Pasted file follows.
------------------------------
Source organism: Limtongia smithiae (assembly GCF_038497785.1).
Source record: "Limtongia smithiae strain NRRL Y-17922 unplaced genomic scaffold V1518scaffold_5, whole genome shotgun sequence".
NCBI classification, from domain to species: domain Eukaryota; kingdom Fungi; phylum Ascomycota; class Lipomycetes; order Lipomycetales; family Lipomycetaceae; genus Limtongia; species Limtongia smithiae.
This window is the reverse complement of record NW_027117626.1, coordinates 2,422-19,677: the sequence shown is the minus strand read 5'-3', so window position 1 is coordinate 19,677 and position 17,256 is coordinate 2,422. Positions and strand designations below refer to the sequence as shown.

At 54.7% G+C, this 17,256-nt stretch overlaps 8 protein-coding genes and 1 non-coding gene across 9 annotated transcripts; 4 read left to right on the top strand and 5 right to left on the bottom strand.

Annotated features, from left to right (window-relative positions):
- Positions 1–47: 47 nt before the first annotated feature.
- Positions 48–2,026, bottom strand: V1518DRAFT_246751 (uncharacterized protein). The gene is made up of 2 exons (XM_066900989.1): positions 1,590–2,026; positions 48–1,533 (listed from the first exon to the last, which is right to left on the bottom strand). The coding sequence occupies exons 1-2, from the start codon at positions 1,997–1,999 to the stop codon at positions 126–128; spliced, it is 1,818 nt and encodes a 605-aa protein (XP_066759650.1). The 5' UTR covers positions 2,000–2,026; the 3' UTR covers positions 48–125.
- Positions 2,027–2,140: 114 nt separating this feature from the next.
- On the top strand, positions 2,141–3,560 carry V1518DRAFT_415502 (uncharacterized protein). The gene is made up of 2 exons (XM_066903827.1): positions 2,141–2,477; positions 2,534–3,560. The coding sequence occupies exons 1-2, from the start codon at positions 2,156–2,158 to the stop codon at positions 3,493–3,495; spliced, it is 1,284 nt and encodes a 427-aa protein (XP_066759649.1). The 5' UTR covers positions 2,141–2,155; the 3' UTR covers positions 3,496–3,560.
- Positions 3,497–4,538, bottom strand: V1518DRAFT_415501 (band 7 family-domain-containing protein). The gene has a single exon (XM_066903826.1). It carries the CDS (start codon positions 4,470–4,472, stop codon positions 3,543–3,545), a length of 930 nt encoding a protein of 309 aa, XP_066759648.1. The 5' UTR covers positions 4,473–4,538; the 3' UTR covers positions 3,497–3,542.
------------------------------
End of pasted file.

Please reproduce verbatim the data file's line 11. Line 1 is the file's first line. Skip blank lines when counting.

- Positions 3,497–4,538, bottom strand: V1518DRAFT_415501 (band 7 family-domain-containing protein). The gene has a single exon (XM_066903826.1). It carries the CDS (start codon positions 4,470–4,472, stop codon positions 3,543–3,545), a length of 930 nt encoding a protein of 309 aa, XP_066759648.1. The 5' UTR covers positions 4,473–4,538; the 3' UTR covers positions 3,497–3,542.